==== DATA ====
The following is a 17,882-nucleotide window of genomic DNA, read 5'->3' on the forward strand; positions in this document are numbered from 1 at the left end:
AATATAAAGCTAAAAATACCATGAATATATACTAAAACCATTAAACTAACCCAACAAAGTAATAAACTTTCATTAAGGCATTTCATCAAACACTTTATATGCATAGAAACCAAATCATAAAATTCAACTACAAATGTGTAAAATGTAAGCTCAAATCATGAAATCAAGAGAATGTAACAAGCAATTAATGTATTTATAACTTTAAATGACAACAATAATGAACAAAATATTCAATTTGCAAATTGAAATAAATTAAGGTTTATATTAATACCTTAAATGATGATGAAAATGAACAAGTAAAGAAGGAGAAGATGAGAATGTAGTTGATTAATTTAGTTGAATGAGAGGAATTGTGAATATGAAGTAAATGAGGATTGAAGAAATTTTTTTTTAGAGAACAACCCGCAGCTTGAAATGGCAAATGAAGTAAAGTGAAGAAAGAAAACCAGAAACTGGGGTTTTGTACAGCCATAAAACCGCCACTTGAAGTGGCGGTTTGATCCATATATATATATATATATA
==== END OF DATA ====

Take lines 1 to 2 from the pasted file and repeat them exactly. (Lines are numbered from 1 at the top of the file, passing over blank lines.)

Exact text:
The following is a 17,882-nucleotide window of genomic DNA, read 5'->3' on the forward strand; positions in this document are numbered from 1 at the left end:
AATATAAAGCTAAAAATACCATGAATATATACTAAAACCATTAAACTAACCCAACAAAGTAATAAACTTTCATTAAGGCATTTCATCAAACACTTTATATGCATAGAAACCAAATCATAAAATTCAACTACAAATGTGTAAAATGTAAGCTCAAATCATGAAATCAAGAGAATGTAACAAGCAATTAATGTATTTATAACTTTAAATGACAACAATAATGAACAAAATATTCAATTTGCAAATTGAAATAAATTAAGGTTTATATTAATACCTTAAATGATGATGAAAATGAACAAGTAAAGAAGGAGAAGATGAGAATGTAGTTGATTAATTTAGTTGAATGAGAGGAATTGTGAATATGAAGTAAATGAGGATTGAAGAAATTTTTTTTTAGAGAACAACCCGCAGCTTGAAATGGCAAATGAAGTAAAGTGAAGAAAGAAAACCAGAAACTGGGGTTTTGTACAGCCATAAAACCGCCACTTGAAGTGGCGGTTTGATCCATATATATATATATATATA